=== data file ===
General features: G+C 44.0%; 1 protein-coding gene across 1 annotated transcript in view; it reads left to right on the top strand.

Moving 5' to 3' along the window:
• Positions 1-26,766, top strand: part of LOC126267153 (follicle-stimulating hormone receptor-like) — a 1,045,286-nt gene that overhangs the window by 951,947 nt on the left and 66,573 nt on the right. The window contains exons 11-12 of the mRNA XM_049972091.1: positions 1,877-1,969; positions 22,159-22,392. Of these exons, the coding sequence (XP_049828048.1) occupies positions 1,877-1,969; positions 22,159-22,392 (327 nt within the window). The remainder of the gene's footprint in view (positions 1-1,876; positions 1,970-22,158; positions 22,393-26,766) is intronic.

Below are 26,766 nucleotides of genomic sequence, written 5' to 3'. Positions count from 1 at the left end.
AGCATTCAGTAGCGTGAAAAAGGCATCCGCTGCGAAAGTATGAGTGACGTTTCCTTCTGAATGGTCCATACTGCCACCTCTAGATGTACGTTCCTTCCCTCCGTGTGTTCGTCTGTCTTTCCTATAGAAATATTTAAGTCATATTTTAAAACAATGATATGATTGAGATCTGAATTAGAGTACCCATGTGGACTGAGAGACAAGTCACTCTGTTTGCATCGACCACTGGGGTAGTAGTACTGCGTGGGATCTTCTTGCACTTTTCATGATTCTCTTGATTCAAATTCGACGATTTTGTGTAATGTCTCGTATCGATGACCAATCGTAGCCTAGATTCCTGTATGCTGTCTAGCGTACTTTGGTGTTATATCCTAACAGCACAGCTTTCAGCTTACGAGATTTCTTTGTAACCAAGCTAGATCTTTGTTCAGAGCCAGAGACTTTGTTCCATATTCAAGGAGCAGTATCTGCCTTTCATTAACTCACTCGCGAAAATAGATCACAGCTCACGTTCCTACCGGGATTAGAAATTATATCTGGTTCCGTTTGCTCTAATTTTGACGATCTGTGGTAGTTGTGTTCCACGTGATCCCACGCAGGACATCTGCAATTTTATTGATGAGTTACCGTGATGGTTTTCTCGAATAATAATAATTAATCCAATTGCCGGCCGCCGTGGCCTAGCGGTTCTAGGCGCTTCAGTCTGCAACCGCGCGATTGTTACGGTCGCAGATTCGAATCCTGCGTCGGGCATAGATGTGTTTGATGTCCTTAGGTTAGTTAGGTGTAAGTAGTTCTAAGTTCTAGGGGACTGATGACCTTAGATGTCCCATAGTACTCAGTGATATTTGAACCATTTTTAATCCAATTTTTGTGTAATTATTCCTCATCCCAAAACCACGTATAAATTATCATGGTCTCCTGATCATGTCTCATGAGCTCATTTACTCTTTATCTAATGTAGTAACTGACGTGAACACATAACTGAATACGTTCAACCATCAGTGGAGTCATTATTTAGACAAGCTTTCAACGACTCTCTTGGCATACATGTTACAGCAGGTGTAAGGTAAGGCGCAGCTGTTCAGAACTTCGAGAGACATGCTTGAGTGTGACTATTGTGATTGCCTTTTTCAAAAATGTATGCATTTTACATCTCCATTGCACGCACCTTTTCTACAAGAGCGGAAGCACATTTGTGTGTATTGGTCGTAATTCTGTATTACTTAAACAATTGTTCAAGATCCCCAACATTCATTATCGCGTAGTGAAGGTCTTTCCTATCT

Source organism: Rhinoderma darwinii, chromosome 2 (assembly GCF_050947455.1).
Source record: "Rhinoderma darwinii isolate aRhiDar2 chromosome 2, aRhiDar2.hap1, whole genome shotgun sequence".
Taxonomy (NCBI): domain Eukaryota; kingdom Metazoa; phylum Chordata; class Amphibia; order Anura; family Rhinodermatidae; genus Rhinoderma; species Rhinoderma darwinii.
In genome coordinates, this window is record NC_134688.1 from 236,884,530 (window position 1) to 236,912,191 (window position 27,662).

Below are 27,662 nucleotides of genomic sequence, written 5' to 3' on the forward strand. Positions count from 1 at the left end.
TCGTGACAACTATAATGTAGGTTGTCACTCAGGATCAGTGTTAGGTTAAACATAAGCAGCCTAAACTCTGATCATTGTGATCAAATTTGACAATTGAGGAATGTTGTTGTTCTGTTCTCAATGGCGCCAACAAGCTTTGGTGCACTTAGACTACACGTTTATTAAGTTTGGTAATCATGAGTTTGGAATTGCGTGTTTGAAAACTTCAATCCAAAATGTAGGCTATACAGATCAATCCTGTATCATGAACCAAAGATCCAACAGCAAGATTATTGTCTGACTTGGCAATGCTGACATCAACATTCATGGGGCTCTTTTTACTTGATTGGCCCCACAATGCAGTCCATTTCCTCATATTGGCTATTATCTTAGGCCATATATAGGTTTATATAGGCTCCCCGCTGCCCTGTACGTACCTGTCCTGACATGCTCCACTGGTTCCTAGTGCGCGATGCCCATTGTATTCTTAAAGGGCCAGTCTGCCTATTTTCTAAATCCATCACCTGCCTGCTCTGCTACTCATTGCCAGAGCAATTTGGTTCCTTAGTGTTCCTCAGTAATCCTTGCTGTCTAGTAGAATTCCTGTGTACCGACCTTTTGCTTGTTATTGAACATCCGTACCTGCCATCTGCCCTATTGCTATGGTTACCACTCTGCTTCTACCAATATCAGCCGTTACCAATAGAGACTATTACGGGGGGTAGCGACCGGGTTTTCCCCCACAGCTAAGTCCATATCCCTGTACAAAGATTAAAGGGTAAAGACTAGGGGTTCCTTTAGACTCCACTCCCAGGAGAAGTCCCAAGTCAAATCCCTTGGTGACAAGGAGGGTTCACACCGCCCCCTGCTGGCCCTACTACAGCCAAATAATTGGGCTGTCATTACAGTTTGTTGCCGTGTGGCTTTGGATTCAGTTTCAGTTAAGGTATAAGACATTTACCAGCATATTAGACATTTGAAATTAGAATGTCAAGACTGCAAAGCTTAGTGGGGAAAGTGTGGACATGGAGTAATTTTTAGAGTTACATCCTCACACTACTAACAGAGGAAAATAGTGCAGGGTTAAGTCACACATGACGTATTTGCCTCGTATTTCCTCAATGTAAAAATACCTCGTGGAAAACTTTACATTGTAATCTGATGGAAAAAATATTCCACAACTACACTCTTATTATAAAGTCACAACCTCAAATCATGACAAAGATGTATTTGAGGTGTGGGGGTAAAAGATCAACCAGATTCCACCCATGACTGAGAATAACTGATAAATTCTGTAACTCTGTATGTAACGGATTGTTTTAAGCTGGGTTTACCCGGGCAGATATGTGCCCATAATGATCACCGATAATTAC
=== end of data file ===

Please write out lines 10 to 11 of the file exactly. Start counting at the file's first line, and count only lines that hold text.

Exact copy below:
Below are 27,662 nucleotides of genomic sequence, written 5' to 3' on the forward strand. Positions count from 1 at the left end.
TCGTGACAACTATAATGTAGGTTGTCACTCAGGATCAGTGTTAGGTTAAACATAAGCAGCCTAAACTCTGATCATTGTGATCAAATTTGACAATTGAGGAATGTTGTTGTTCTGTTCTCAATGGCGCCAACAAGCTTTGGTGCACTTAGACTACACGTTTATTAAGTTTGGTAATCATGAGTTTGGAATTGCGTGTTTGAAAACTTCAATCCAAAATGTAGGCTATACAGATCAATCCTGTATCATGAACCAAAGATCCAACAGCAAGATTATTGTCTGACTTGGCAATGCTGACATCAACATTCATGGGGCTCTTTTTACTTGATTGGCCCCACAATGCAGTCCATTTCCTCATATTGGCTATTATCTTAGGCCATATATAGGTTTATATAGGCTCCCCGCTGCCCTGTACGTACCTGTCCTGACATGCTCCACTGGTTCCTAGTGCGCGATGCCCATTGTATTCTTAAAGGGCCAGTCTGCCTATTTTCTAAATCCATCACCTGCCTGCTCTGCTACTCATTGCCAGAGCAATTTGGTTCCTTAGTGTTCCTCAGTAATCCTTGCTGTCTAGTAGAATTCCTGTGTACCGACCTTTTGCTTGTTATTGAACATCCGTACCTGCCATCTGCCCTATTGCTATGGTTACCACTCTGCTTCTACCAATATCAGCCGTTACCAATAGAGACTATTACGGGGGGTAGCGACCGGGTTTTCCCCCACAGCTAAGTCCATATCCCTGTACAAAGATTAAAGGGTAAAGACTAGGGGTTCCTTTAGACTCCACTCCCAGGAGAAGTCCCAAGTCAAATCCCTTGGTGACAAGGAGGGTTCACACCGCCCCCTGCTGGCCCTACTACAGCCAAATAATTGGGCTGTCATTACAGTTTGTTGCCGTGTGGCTTTGGATTCAGTTTCAGTTAAGGTATAAGACATTTACCAGCATATTAGACATTTGAAATTAGAATGTCAAGACTGCAAAGCTTAGTGGGGAAAGTGTGGACATGGAGTAATTTTTAGAGTTACATCCTCACACTACTAACAGAGGAAAATAGTGCAGGGTTAAGTCACACATGACGTATTTGCCTCGTATTTCCTCAATGTAAAAATACCTCGTGGAAAACTTTACATTGTAATCTGATGGAAAAAATATTCCACAACTACACTCTTATTATAAAGTCACAACCTCAAATCATGACAAAGATGTATTTGAGGTGTGGGGGTAAAAGATCAACCAGATTCCACCCATGACTGAGAATAACTGATAAATTCTGTAACTCTGTATGTAACGGATTGTTTTAAGCTGGGTTTACCCGGGCAGATATGTGCCCATAATGATCACCGATAATTAC